This opinion piece was originally published at Erste Stiftung website.
Over the last decade Maribor, Istanbul, Bucharest and many other cities in the European (semi-)periphery have witnessed the steep rise of popular social movements into powerful political actors. Currently, it is Serbia that is seeing large-scale protests against the autocratic rule of president Aleksander Vučić taking place, not just in Belgrade, but all over the country. In academic circles, these protests may not have received as much global attention – with the exception of Gezi Park – as Occupy Wall Street in the USA or the protests at Tahrir Square in Egypt, but they have without doubt established themselves at the very centre of political struggle in Southeast Europe.
It was this latest and still ongoing wave of protests by social movements all over the region that was the initiator for our edited volume Social Movements in the Balkans. Rebellion and Protest from Maribor to Taksim published in 2018. As the final product of an international conference organised by the Centre for Southeast European Studies at the University of Graz, its aim was to illustrate and encompass the wide range of grievances that have been driving these protests as well as to offer an explanation for their successes and failures.
Through its contributions, the volume mirrors the wide range of social issues – austerity, the privatisation of public space, the (non-)provision of welfare and public utilities, poverty, corruption, bureaucratic inefficiency, environmental concerns, authoritarian tendencies, and others – responsible for triggering protests that at times shook the very basis of established political systems in the entire region.
While the initial reasons for many of the protests seemed ostensibly “apolitical” and directed against tangible issues, it was these specific topics that served as a catalysing moment for the articulation of much broader political discontent. That was how, for example, an initially local protest against ticketing practices in Maribor could transform into a nation-wide fundamental disagreement with the entire reigning political culture. In October 2012 the mayor of Maribor, Franc Kangler, signed a partnership with a private company to establish a traffic safety system with most profits remaining with the company. The result was that soon after, thousands of Maribor citizens started receiving gratuitous fines, almost 25,000 traffic offences in the first few days after implementation. The protests were immediate. However, what started as the “Maribor Uprising” soon morphed into what became known as the “Slovenian Uprising”, a nation-wide protest directed at the political class accused of corruption. Ever since we have witnessed a similar progression of protests all over Southeast Europe. The contributors to our edited volume thus aimed to tackle these multifaceted phenomena from a number of disciplines covering a region from Slovenia to Turkey.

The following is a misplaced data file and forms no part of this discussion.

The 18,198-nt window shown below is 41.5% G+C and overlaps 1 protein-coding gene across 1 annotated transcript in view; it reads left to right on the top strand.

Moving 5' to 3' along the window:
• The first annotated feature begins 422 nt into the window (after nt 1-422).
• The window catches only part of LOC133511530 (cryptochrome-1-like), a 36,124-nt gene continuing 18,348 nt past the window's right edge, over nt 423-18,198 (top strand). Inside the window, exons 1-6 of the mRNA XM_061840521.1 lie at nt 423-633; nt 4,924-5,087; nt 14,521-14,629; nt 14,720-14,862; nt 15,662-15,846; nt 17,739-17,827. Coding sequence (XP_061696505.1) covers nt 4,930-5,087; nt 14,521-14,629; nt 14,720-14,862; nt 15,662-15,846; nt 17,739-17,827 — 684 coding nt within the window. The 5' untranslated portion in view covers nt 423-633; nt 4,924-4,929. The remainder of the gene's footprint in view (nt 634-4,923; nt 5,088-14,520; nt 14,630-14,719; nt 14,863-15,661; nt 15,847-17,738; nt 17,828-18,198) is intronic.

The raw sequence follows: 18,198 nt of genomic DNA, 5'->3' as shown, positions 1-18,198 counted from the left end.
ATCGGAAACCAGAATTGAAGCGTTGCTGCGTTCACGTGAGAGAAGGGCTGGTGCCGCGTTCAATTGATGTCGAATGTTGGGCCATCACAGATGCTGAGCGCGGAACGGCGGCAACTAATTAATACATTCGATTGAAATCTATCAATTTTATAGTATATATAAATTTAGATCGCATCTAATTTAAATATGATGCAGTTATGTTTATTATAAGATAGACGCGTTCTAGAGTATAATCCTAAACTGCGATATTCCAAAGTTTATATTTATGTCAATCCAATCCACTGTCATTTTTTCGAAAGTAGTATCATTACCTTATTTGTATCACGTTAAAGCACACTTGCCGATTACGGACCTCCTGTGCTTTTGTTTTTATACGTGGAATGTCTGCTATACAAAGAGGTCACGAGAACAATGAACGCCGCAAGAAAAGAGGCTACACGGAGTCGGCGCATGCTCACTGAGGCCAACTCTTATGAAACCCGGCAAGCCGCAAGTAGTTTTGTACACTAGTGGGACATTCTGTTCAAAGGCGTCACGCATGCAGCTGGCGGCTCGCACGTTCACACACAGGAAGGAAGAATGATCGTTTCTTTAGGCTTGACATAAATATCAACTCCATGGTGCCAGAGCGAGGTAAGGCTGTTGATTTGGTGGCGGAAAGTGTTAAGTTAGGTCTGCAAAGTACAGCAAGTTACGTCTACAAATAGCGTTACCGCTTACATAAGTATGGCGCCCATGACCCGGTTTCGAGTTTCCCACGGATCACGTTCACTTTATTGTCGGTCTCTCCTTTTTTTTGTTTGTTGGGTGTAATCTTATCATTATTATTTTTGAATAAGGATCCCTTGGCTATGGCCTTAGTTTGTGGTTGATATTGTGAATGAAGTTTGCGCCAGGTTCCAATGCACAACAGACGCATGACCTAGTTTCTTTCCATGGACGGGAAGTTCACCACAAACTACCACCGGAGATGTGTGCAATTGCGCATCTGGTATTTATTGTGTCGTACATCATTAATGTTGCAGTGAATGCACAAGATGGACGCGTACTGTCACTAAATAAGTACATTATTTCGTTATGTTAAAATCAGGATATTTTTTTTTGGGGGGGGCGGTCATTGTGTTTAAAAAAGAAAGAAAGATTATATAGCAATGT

When organising the initial conference and compiling the edited volume, we noticed a significant gap in the scholarship. Despite their significance for the local, national and regional political context, academic studies of European social movements were overwhelmingly omitting large parts of Southeast Europe from their analyses. We thus wanted the volume to illustrate that, despite being heterogenous in nature and impact and despite the need to understand them as part of a much larger global formation of social movements, this latest wave of protests nonetheless ties together as a regional phenomenon. We postulate that the protest movements in question all share (at least) one particular sense of grievance: the common good. Or in other words, the way in which both democratic and authoritarian political elites have been (mis-)administering the common good. In our opinion this is also a major difference between this recent wave of protests and previous waves, which rarely articulated political demands that extended beyond those of the labour movement or the identity-politics focus of the new social movements during the 1980s.
Authored by Florian Bieber, Professor of Southeast European History and Politics at the University of Graz and coordinator of the Balkans in Europe Policy Advisory Group (BiEPAG), and Dario Brantin, a University Assistant at the Centre for Southeast European Studies at the University of Graz.